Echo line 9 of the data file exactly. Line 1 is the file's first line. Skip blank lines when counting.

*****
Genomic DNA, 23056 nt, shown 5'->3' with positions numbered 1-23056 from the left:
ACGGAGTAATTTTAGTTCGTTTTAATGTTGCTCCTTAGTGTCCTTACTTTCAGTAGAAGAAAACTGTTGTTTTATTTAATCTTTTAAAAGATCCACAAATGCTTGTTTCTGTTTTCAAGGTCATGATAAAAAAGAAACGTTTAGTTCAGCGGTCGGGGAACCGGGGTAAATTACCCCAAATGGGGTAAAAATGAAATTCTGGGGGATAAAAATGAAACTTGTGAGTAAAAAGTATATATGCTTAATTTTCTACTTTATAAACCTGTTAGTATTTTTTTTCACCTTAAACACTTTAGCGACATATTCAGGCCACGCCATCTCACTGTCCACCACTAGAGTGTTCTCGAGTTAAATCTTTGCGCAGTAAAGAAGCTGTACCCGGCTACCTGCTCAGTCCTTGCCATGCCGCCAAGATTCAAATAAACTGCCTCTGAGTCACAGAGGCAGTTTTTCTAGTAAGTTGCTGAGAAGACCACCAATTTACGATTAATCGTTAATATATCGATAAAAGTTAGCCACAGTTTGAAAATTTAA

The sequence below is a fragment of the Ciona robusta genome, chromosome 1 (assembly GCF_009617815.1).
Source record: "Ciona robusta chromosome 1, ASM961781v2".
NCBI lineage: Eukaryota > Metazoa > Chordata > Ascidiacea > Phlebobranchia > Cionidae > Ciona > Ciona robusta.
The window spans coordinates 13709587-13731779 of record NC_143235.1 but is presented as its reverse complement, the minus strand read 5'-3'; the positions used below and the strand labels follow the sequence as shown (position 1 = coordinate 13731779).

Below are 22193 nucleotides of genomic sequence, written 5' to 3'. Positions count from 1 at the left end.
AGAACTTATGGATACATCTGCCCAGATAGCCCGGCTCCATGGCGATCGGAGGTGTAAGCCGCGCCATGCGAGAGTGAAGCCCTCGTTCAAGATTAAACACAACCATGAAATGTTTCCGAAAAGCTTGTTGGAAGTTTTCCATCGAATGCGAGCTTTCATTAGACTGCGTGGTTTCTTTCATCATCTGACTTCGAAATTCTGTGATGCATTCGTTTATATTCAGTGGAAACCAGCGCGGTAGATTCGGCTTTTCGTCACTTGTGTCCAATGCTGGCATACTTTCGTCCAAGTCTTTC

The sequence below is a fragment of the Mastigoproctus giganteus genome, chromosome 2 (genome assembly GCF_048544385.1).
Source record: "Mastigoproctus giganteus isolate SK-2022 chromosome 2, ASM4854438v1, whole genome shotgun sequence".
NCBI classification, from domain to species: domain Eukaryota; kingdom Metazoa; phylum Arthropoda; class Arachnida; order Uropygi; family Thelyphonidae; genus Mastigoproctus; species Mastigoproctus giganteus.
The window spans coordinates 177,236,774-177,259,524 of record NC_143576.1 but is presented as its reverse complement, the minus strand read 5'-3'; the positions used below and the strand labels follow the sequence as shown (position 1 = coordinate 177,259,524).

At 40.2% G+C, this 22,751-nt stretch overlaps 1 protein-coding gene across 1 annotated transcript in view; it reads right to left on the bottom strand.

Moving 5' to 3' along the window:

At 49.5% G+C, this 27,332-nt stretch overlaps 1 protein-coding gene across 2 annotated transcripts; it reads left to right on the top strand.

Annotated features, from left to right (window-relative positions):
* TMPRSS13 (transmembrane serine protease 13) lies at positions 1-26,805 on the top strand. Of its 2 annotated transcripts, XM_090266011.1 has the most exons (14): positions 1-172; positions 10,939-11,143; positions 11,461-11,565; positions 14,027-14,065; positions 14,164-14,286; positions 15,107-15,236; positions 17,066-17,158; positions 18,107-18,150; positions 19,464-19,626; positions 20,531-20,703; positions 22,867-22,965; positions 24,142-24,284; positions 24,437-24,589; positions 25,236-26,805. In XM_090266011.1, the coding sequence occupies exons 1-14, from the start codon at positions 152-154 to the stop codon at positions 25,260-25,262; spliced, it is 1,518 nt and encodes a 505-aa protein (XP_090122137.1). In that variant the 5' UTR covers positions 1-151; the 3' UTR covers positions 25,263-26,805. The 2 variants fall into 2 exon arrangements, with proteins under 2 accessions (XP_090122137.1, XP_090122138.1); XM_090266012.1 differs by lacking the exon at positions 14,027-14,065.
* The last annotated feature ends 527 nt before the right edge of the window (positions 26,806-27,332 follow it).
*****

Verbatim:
The sequence below is a fragment of the Mastigoproctus giganteus genome, chromosome 2 (genome assembly GCF_048544385.1).